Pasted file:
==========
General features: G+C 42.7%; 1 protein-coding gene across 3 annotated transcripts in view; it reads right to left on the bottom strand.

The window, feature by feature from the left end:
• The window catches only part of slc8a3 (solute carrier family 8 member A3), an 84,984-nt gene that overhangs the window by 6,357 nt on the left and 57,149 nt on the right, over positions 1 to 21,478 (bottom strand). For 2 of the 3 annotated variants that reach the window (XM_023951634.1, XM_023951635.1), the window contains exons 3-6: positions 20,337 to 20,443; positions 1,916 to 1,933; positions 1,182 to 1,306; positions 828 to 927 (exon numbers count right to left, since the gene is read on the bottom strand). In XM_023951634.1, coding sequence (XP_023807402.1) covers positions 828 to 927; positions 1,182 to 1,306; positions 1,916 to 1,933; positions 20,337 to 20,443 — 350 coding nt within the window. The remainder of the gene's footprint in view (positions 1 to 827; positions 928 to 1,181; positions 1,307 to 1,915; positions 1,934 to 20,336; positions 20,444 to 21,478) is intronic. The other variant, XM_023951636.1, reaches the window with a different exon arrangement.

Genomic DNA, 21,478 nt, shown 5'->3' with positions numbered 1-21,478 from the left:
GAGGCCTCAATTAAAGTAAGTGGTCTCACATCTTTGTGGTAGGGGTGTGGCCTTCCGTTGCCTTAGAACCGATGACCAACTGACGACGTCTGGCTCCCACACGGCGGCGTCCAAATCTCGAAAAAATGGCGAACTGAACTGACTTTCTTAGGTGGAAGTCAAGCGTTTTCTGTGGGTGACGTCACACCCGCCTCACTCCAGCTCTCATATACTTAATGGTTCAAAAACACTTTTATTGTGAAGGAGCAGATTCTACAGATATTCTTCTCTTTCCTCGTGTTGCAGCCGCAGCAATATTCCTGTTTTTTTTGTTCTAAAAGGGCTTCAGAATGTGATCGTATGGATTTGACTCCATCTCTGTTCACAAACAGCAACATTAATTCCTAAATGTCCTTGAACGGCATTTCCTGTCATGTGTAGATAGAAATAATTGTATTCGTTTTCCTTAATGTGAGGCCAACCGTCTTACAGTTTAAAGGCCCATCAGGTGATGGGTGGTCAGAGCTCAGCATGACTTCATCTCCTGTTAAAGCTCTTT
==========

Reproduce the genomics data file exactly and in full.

General features: G+C 42.7%; 1 protein-coding gene across 3 annotated transcripts in view; it reads right to left on the bottom strand.

The window, feature by feature from the left end:
• The window catches only part of slc8a3 (solute carrier family 8 member A3), an 84,984-nt gene that overhangs the window by 6,357 nt on the left and 57,149 nt on the right, over positions 1 to 21,478 (bottom strand). For 2 of the 3 annotated variants that reach the window (XM_023951634.1, XM_023951635.1), the window contains exons 3-6: positions 20,337 to 20,443; positions 1,916 to 1,933; positions 1,182 to 1,306; positions 828 to 927 (exon numbers count right to left, since the gene is read on the bottom strand). In XM_023951634.1, coding sequence (XP_023807402.1) covers positions 828 to 927; positions 1,182 to 1,306; positions 1,916 to 1,933; positions 20,337 to 20,443 — 350 coding nt within the window. The remainder of the gene's footprint in view (positions 1 to 827; positions 928 to 1,181; positions 1,307 to 1,915; positions 1,934 to 20,336; positions 20,444 to 21,478) is intronic. The other variant, XM_023951636.1, reaches the window with a different exon arrangement.

Genomic DNA, 21,478 nt, shown 5'->3' with positions numbered 1-21,478 from the left:
GAGGCCTCAATTAAAGTAAGTGGTCTCACATCTTTGTGGTAGGGGTGTGGCCTTCCGTTGCCTTAGAACCGATGACCAACTGACGACGTCTGGCTCCCACACGGCGGCGTCCAAATCTCGAAAAAATGGCGAACTGAACTGACTTTCTTAGGTGGAAGTCAAGCGTTTTCTGTGGGTGACGTCACACCCGCCTCACTCCAGCTCTCATATACTTAATGGTTCAAAAACACTTTTATTGTGAAGGAGCAGATTCTACAGATATTCTTCTCTTTCCTCGTGTTGCAGCCGCAGCAATATTCCTGTTTTTTTTGTTCTAAAAGGGCTTCAGAATGTGATCGTATGGATTTGACTCCATCTCTGTTCACAAACAGCAACATTAATTCCTAAATGTCCTTGAACGGCATTTCCTGTCATGTGTAGATAGAAATAATTGTATTCGTTTTCCTTAATGTGAGGCCAACCGTCTTACAGTTTAAAGGCCCATCAGGTGATGGGTGGTCAGAGCTCAGCATGACTTCATCTCCTGTTAAAGCTCTTT